Hiking boots and dancing shoes are essential in southwestern Colombia, an unsung destination chock full of natural adventures. From salsa (both doing and watching) to exploring colonial architecture to trekking around a lake in a volcano’s crater, here are the top things to do in Cali, Colombia.
Salsa in Cali
In Cali, there are many ways you can experience (and very likely get hooked on) salsa.
On the first Saturday night of the month, go to Salsa al Parque (4pm-midnight, free, email@example.com). This friendly and open-air freebie, held in different areas of the city, is known as an audición, which is a chance for coleccionistas, enthusiasts who collect salsa albums, to play their favorites for the crowd. People young and old, and visitors and locals from all walks of life, gather for these events, with the common denominator being a love of salsa. The event is organized by the Fundación Cultural Nuestra Cosa Latina; check its Facebook page to see what it has planned.
No matter where you go on a Saturday night, there’s a good chance that you’ll hear some salsa. But there are some places—salsotecas—where it’s all about salsa and nothing more. Most are open from Wednesday until Sunday, closing at around 2am. Big salsotecas, like Tin Tin Deo (Cl. 5 No. 38-71, tel. 2/514-1537, 8pm-3am Thurs.-Sat., cover COP$15,000, with ladies usually getting a discount), will have a cover. Many of the famous spots are in the south of the city, clustered along Calle 5. While two women dancing together is generally accepted, two men together may not be; however, some places, such as La Topa Tolondra (Cl. 5 No. 13-27, cell tel. 314/664-1470, 6pm-1am Wed.-Thurs., 6pm-3am Fri.-Sat., COP$10,000), are pretty open-minded.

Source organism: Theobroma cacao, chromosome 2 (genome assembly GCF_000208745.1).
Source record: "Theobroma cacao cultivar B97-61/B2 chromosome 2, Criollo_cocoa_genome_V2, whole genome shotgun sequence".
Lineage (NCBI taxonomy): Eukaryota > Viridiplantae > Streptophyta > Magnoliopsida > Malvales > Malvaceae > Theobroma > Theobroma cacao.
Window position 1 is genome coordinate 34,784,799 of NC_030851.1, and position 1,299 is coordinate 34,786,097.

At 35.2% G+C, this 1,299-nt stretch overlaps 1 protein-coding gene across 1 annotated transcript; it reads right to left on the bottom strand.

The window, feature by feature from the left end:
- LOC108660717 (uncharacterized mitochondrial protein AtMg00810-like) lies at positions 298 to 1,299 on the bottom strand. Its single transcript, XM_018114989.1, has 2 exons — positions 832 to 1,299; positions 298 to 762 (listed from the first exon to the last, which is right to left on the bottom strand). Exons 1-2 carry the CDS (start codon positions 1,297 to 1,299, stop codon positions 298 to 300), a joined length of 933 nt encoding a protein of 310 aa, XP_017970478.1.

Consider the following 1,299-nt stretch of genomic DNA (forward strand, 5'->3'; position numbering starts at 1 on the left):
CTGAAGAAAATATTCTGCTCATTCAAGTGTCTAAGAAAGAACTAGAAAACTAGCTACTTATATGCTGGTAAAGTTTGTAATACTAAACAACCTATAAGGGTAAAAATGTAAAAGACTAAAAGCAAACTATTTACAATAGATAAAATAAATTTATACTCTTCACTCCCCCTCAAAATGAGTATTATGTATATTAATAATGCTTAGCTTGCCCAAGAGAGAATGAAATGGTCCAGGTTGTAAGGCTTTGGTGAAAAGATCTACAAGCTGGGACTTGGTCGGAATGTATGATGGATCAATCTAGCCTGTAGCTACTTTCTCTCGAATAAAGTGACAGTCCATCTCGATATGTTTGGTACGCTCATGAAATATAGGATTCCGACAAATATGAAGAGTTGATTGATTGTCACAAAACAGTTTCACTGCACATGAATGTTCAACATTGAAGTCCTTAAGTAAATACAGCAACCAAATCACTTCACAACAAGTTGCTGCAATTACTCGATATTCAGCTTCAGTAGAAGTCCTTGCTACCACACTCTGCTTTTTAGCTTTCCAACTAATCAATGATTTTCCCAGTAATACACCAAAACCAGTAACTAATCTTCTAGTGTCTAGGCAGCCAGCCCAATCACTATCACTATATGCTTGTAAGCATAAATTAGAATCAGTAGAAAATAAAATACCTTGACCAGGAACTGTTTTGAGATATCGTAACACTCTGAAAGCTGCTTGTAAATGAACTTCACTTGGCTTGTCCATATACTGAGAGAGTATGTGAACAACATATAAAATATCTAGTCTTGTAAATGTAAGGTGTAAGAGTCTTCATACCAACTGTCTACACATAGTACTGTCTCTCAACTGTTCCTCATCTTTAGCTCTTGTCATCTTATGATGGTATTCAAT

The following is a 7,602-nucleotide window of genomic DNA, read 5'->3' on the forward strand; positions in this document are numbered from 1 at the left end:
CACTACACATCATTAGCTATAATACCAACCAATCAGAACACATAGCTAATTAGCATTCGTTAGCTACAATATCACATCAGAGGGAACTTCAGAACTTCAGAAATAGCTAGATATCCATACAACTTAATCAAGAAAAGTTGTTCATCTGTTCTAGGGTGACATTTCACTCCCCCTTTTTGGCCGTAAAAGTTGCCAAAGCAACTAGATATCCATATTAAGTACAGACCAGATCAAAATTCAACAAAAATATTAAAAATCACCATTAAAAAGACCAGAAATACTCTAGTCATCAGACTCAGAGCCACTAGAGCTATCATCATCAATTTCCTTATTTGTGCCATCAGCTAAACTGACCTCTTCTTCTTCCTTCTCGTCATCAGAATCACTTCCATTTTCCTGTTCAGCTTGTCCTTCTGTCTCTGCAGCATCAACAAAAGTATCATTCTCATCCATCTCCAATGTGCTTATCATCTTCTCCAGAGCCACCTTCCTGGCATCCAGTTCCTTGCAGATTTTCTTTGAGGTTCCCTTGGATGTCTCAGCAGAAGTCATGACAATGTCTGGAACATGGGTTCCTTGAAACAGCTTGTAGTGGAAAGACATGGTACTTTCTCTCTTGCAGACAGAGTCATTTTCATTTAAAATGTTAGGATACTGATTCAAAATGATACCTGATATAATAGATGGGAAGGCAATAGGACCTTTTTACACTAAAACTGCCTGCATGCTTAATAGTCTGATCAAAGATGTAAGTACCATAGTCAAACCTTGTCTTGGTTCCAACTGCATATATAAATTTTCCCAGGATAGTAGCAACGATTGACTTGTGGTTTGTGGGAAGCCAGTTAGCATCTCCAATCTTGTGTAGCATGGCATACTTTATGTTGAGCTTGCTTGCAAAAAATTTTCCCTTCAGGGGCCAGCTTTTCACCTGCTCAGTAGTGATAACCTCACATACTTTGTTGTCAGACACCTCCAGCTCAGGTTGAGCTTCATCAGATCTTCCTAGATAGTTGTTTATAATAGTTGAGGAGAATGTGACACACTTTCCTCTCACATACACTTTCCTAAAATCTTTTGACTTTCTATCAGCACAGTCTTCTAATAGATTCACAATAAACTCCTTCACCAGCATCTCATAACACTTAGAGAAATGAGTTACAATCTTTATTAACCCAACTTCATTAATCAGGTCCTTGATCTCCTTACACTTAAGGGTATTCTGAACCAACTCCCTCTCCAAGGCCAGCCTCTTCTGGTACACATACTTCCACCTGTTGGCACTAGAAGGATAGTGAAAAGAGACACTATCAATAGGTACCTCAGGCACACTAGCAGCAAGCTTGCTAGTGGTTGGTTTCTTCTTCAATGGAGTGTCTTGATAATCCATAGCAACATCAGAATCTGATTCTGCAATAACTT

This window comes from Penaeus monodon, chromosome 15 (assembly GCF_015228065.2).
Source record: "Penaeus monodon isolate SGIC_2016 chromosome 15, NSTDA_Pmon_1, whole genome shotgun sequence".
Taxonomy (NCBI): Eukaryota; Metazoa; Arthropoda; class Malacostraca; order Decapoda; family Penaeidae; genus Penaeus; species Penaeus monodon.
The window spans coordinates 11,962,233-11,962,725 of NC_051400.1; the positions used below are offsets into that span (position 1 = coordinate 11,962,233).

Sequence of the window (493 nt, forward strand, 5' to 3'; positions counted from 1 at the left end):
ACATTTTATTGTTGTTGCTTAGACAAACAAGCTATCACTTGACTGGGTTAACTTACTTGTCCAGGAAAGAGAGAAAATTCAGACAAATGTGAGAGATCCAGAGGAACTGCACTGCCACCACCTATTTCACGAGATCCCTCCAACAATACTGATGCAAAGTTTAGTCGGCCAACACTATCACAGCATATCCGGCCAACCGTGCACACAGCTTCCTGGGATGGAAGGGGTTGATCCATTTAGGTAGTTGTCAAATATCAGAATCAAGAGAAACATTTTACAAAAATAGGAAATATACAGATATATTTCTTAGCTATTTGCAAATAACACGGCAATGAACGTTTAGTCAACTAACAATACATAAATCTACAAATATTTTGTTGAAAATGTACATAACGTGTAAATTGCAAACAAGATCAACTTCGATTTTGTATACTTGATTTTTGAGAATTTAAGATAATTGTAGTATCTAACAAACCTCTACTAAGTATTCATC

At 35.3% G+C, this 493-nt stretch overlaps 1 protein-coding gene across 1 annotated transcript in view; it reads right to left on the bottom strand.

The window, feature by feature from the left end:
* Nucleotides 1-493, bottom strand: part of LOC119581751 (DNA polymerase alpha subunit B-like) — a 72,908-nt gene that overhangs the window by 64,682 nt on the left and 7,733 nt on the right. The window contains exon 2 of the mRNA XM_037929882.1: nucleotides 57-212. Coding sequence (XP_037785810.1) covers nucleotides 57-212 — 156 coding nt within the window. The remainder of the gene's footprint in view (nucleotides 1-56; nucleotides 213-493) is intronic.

Other recommended places to check out are: Punto Baré (Cl. 5 No. 13-15, cell tel. 316/446-4544, 9pm-2am Wed.-Thurs. and Sun., 9pm-4am Fri.-Sat.); Zaperoco Bar (Av. 5N No. 16-46, tel. 2/661-2040, 8pm-3am Thurs.-Sat., cover COP$20,000); Cuba Libre, the house band at Rincón Don Heberth (Cra. 24 No. 5-32 Local 6, cell tel. 310/409-7229); and The Casa Latina (Cl. 7 No. 27-38, tel. 2/556-6549, cell tel. 316/555-0412, no cover).
A number of flashy (and pricey) salsa shows take place in Cali, during which you can sit back in amazement (and vicarious exhaustion) at the fast and fancy footwork of the salsa dance troupes. The talented and high-energy dancers range in age from 4 to 40. Shows sell out quickly, so reserve a week or two in advance.
Delirio (Centro de Eventos Valle de Pacífico, Cra. 26 No. 12-328, tel. 2/893-7680, COP$190,000) is a sort of Cirque du Soleil—a la Cali—that combines dance, music, and circus, and it has delighted audiences all over the world. The group is constantly updating its shows, creating segments on different themes that inspire them (for instance, a Michael Jackson tribute). During intermission, audience members are invited to dance on stage. Performances go from about 8pm to well after midnight, and are generally held Fridays between April and December. Minors under the age of 18 are not allowed inside the big tent.